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Dear Ms Betts Gray, Thank you for your response dated 27/11/12. In this response you took the time to expand on the reasons for refusing information I requested. You explained the conclusion that you believe that the public interest in 'transparency and openness in the operation of public authorities' is outweighed by the interest in withholding the information. I have tried to surmise your points as I understand them immediately beneath this: Citing FOIA 2000 SECTION 40 Personal information: -There is a risk that if the employers are revealed people may find out who the students were -This may cause damage and distress -Who a student's employer is is personal data Citing FOIA 2000 SECTION 43 Commercial interests. -Other public or private organizations could set up similar courses and poach clients resulting in loss of income for you -You provide a secure framework and environment for national/international defence courses and there is an 'extremely strong public interest' in maintaining this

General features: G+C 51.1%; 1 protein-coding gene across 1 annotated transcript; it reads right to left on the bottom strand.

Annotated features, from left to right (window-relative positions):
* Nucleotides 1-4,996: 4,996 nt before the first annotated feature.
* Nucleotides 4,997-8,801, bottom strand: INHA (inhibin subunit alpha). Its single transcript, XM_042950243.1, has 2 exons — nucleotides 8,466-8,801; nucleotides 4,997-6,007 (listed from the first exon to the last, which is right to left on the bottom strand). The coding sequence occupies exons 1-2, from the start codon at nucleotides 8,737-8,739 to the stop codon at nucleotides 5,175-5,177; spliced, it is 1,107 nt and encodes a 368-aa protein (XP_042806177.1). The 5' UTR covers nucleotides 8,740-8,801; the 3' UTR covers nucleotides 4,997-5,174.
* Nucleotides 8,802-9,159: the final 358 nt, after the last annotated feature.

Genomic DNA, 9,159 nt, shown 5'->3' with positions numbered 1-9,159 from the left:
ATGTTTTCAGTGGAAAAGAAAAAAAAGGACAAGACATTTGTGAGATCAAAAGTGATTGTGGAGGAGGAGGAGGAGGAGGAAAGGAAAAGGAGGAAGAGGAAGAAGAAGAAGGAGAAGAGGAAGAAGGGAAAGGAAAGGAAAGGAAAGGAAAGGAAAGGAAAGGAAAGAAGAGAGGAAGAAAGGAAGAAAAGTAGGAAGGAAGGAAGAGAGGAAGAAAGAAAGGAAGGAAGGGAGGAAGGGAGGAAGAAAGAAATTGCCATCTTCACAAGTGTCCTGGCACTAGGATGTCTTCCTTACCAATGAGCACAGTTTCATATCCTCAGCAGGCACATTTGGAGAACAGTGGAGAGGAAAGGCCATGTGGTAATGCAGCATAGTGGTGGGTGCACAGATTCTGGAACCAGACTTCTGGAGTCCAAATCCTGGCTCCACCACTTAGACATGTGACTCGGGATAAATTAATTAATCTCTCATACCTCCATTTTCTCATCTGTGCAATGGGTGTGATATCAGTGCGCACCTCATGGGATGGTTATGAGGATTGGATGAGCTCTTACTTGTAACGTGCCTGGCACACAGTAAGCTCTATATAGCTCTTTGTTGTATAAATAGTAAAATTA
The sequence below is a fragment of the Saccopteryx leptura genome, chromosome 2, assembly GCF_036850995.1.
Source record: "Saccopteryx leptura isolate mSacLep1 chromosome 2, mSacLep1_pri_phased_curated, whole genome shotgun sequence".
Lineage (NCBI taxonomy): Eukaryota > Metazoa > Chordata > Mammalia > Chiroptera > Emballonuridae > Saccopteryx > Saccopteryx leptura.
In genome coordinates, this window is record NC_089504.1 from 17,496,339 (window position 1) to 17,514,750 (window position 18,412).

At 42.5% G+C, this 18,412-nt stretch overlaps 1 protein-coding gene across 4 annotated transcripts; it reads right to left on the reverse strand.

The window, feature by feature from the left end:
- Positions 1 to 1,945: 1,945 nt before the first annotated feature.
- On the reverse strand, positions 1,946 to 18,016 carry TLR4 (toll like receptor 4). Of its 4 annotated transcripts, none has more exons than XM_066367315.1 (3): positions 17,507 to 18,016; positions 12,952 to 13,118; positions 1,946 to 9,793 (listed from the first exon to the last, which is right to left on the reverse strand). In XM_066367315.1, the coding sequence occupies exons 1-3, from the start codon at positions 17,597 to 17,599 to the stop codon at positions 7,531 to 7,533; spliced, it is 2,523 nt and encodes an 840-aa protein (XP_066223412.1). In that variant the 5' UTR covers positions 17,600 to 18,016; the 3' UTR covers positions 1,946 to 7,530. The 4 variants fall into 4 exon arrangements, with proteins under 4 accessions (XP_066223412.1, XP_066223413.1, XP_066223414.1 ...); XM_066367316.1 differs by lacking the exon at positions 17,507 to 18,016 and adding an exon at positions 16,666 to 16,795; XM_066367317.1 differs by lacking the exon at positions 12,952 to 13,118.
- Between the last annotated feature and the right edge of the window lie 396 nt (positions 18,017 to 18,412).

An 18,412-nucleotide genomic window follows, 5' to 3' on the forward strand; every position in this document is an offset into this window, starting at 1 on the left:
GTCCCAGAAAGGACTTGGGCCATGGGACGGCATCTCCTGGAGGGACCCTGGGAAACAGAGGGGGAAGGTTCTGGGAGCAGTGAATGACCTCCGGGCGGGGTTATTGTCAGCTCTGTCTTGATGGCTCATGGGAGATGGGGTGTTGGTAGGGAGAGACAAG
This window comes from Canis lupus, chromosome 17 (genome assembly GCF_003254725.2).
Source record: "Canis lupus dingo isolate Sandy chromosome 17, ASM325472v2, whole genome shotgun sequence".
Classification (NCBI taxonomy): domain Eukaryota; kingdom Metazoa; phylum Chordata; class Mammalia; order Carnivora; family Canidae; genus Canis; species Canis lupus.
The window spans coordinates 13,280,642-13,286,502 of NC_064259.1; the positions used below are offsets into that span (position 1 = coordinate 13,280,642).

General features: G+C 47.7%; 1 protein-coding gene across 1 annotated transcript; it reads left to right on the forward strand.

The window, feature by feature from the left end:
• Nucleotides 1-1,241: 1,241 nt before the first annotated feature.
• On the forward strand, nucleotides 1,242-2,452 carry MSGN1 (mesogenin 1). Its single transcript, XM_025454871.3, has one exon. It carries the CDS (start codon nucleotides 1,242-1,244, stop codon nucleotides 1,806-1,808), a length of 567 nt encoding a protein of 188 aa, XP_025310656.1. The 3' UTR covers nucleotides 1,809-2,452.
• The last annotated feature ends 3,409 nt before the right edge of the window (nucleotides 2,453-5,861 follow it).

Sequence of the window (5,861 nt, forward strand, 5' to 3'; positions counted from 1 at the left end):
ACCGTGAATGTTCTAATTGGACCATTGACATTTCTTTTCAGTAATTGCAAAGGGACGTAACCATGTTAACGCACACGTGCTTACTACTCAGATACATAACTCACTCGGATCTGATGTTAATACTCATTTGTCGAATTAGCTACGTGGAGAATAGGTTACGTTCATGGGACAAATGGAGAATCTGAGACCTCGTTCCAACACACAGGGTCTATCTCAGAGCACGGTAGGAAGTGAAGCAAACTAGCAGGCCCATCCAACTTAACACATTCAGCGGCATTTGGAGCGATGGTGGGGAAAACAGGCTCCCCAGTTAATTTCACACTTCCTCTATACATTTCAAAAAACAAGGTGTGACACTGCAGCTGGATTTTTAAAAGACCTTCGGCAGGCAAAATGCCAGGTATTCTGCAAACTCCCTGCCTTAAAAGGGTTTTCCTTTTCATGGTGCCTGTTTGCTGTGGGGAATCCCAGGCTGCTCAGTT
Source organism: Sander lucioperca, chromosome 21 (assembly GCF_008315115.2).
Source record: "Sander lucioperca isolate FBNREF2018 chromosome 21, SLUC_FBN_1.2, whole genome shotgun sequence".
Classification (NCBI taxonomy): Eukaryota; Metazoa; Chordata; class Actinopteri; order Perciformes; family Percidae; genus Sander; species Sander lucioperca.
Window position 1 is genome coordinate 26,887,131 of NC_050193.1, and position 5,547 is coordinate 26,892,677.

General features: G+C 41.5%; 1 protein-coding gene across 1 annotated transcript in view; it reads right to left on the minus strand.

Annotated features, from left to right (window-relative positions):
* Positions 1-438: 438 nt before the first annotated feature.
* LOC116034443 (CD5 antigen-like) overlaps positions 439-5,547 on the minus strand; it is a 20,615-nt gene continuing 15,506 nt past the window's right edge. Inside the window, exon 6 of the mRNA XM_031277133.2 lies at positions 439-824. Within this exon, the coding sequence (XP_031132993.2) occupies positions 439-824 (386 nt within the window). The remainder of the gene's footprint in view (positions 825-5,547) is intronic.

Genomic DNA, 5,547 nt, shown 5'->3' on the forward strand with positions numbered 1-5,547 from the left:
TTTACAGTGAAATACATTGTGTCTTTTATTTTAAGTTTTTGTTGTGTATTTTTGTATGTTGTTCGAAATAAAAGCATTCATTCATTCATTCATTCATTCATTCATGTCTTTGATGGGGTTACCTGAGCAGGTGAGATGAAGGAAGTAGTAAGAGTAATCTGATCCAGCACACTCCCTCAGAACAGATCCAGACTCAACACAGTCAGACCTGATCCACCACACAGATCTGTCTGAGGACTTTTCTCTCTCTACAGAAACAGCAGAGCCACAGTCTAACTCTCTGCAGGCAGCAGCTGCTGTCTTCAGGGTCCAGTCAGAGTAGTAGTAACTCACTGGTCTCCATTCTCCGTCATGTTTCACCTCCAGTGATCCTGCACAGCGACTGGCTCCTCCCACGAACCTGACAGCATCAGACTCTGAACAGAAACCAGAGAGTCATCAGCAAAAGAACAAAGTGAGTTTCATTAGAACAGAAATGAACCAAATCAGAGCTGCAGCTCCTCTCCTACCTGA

I would like to begin by discussing your use of Section 40. I am unconvinced that the lists of the NGOs and/or Contractor Organisation's names would lead to any discoveries, damage or distress. This is all hypothetical conjecture. I have struggled to get some of the most fearless investigative journalists, human rights campaigners and ministers to even look at Information Operations; so it takes some leap of imagination for me to imagine someone even having strong enough motivation to attempt such a feat as you envisage, never mind them actually managing to procure the data or risking their liberty by doing anything to misuse it. Either way I believe it is the duty of the employer to maintain the secrecy of who their employees are if they are engaged in a business where it is appropriate for them to do so. I believe they are also likely to do a pretty good job of this. Operatives receive comprehensive training and expansive resources in order to protect the secrecy of operations. Information security is their art more than anyone else, and they spend a large amount on it. Those employed are encouraged to apply the highest levels of care in all of their actions to prevent discovery; to the point that paranoia is actively encouraged as a means to foreseeing and averting any potential risks or undesired results. I also strongly believe that the general nature of an organisation's business should be public information. If the nature of that work is secretive for defence or security reasons; the burden of taking reasonable measures to protect identity/privacy is surely it's own. That is not to say that I agree with contractor organisations or NGOs being involved in covert operations. If I can be frank, to the discerning eye it appears very possible you may be trying to shield these organisations and their activities from reasonable scrutiny.